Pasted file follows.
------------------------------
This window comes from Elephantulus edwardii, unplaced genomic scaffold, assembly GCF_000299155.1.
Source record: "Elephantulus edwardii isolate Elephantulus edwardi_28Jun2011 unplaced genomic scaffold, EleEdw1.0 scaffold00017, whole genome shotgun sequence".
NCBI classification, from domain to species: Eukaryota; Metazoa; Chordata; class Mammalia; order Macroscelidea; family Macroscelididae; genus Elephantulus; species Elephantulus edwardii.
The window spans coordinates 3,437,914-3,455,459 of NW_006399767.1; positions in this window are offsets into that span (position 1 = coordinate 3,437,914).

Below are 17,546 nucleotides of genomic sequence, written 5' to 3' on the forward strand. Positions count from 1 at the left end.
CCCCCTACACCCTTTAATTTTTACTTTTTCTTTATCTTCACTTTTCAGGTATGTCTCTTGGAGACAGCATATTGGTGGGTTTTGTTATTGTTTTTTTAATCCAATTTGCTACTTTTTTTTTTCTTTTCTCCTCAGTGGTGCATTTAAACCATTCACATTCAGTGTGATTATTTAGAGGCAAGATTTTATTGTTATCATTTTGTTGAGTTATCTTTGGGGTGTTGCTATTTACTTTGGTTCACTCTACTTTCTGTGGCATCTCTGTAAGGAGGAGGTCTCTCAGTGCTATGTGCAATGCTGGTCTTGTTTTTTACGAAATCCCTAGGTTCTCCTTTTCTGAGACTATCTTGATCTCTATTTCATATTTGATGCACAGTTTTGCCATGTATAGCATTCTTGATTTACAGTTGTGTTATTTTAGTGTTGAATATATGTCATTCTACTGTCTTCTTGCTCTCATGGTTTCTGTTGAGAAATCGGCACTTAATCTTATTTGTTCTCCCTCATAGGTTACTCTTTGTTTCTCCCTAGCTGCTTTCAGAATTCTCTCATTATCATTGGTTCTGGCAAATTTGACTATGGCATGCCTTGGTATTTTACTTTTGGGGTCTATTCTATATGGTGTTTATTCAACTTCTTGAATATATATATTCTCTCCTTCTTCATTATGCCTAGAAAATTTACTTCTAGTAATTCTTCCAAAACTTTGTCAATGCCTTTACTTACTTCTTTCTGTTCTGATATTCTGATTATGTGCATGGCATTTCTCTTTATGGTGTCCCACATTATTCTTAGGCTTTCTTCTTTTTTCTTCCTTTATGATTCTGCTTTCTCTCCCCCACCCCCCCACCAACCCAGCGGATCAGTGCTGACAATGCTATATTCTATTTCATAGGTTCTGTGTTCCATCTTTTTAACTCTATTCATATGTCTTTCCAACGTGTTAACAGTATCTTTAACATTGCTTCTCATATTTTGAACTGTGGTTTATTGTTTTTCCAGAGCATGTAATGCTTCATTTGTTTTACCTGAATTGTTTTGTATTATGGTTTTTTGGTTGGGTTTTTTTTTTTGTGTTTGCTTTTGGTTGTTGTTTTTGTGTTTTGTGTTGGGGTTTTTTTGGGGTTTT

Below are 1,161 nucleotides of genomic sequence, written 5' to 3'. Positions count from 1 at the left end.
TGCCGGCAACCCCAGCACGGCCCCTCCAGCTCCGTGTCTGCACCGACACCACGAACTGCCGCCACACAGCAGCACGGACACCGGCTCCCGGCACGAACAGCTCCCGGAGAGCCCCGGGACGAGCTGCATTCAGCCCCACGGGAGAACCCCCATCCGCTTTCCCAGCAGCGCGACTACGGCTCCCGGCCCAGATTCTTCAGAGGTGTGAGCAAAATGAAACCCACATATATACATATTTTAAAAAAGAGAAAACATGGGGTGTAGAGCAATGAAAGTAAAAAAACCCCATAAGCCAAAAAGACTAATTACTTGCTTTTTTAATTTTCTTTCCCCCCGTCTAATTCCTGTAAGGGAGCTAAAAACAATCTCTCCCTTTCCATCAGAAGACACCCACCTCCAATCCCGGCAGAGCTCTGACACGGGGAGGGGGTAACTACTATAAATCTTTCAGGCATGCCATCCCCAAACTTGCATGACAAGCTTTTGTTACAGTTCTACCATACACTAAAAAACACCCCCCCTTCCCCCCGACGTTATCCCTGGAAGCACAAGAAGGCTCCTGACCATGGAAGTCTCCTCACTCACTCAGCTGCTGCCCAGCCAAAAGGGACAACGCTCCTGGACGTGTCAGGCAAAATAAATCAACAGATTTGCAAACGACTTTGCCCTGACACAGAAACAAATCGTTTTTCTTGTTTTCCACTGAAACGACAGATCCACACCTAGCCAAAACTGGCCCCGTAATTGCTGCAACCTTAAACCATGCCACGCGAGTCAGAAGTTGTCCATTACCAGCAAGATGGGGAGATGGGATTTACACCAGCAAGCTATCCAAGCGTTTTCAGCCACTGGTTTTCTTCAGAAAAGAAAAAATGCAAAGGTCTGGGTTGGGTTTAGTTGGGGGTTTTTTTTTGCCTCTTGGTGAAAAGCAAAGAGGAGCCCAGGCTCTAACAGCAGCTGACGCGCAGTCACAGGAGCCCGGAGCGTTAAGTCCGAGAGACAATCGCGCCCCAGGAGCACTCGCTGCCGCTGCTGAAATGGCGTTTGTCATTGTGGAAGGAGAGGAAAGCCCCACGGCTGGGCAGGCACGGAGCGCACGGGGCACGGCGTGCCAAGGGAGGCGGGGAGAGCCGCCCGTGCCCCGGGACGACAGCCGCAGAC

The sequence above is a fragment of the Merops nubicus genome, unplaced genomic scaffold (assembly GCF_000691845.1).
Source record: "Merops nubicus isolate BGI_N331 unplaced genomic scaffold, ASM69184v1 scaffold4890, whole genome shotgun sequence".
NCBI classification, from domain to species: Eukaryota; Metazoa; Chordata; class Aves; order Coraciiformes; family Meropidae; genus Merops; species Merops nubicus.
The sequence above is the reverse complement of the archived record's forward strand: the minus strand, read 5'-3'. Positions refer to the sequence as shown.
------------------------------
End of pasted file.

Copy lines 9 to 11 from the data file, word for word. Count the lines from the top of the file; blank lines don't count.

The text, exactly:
The sequence above is a fragment of the Merops nubicus genome, unplaced genomic scaffold (assembly GCF_000691845.1).
Source record: "Merops nubicus isolate BGI_N331 unplaced genomic scaffold, ASM69184v1 scaffold4890, whole genome shotgun sequence".
NCBI classification, from domain to species: Eukaryota; Metazoa; Chordata; class Aves; order Coraciiformes; family Meropidae; genus Merops; species Merops nubicus.